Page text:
Image Source: Geof Wilson

6. Commerson’s Dolphin

The Commerson’s dolphin (Cephalorhynchus commersonii), a small cetacean that only inhabits southern South America and the Kerguelen Islands, is also known as the jacobita or the panda dolphin. Most frequently, the species is seen in the Beagle Channel near Tierra del Fuego and the Falkland Islands (Islas Malvinas). Due to the contrast between their distinctive black heads, dorsal fins, and tails and their all-white bodies, they are typically simple to spot within their range.

Commerson’s Dolphin

Image Source: Baron Reznik

7. Spinner Dolphin

The spinner dolphin (Stenella longirostris), a tiny cetacean that can only be found in tropical and subtropical waters, is renowned for its prowess in acrobatics. The spinner dolphin also referred to as the long-snouted dolphin, has four recognized subspecies, the majority of which can be distinguished by their respective geographic ranges.

The so-called twilight zone of the water is where spinner dolphins prefer to eat their prey. To catch fish, it will dive as deep as 1,000 feet (300 meters). However, some spinner dolphin subspecies prefer to only eat at night, and other spinner dolphin subspecies prefer to eat in groups as opposed to individually.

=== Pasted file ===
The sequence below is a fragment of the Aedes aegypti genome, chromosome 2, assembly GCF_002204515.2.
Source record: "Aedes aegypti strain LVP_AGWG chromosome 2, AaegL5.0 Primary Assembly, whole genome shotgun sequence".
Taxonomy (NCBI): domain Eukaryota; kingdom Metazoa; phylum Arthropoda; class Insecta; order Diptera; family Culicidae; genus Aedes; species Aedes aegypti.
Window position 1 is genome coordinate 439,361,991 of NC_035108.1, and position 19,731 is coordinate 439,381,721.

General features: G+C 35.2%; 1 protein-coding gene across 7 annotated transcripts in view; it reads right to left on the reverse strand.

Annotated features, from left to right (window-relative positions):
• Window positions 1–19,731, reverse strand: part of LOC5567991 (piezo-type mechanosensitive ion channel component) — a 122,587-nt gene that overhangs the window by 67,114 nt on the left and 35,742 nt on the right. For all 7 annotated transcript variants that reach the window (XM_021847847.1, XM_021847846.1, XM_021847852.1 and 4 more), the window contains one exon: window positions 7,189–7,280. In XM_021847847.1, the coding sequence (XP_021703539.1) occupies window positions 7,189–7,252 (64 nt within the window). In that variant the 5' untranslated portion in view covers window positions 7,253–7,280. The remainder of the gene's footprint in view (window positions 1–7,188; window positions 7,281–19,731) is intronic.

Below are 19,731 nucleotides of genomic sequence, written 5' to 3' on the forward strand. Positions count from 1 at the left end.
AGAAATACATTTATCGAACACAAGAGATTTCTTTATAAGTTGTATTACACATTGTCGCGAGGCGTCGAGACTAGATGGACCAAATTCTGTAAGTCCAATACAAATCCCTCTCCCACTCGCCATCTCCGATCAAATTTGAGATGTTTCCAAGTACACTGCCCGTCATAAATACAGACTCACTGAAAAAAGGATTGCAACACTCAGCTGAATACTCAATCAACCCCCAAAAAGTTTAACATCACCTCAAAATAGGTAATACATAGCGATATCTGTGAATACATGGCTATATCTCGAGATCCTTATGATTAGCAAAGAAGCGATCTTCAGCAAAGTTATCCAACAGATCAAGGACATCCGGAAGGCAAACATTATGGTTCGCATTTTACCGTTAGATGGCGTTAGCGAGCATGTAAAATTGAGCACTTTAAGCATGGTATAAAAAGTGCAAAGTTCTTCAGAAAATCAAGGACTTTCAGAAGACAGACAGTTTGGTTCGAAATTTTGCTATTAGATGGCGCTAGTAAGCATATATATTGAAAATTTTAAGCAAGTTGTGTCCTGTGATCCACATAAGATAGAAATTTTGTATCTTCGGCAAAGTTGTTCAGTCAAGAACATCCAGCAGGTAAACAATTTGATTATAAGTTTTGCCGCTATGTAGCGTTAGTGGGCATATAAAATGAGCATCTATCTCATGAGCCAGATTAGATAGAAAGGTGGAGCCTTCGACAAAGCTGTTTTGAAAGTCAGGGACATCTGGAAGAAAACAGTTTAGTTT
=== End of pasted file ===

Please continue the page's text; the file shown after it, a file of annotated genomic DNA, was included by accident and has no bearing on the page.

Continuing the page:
Spinner Dolphin

Image Source: Wikimedia

8. Irrawaddy Dolphin

The Orcaella brevirostris, often known as the Irrawaddy dolphin, is a rare and fascinating oceanic cetacean that is found in several distinct populations along the coast of southeast Asia. It was once thought to be a subspecies of the Australian snubfin dolphin, but since 2005, it has been recognized as a distinct species.

The Irrawaddy dolphin has a dark grey back and a light grey underbelly for the most part. It lacks a beak and has a tiny, rounded dorsal fin. It also has a rounded forehead. Despite having similarities to belugas in many aspects, Irrawaddy dolphins cannot be mistaken for them in the wild due to their very distinct habitats.

Irrawaddy Dolphin

Image Source: Mike Prince

9. Long-finned pilot whale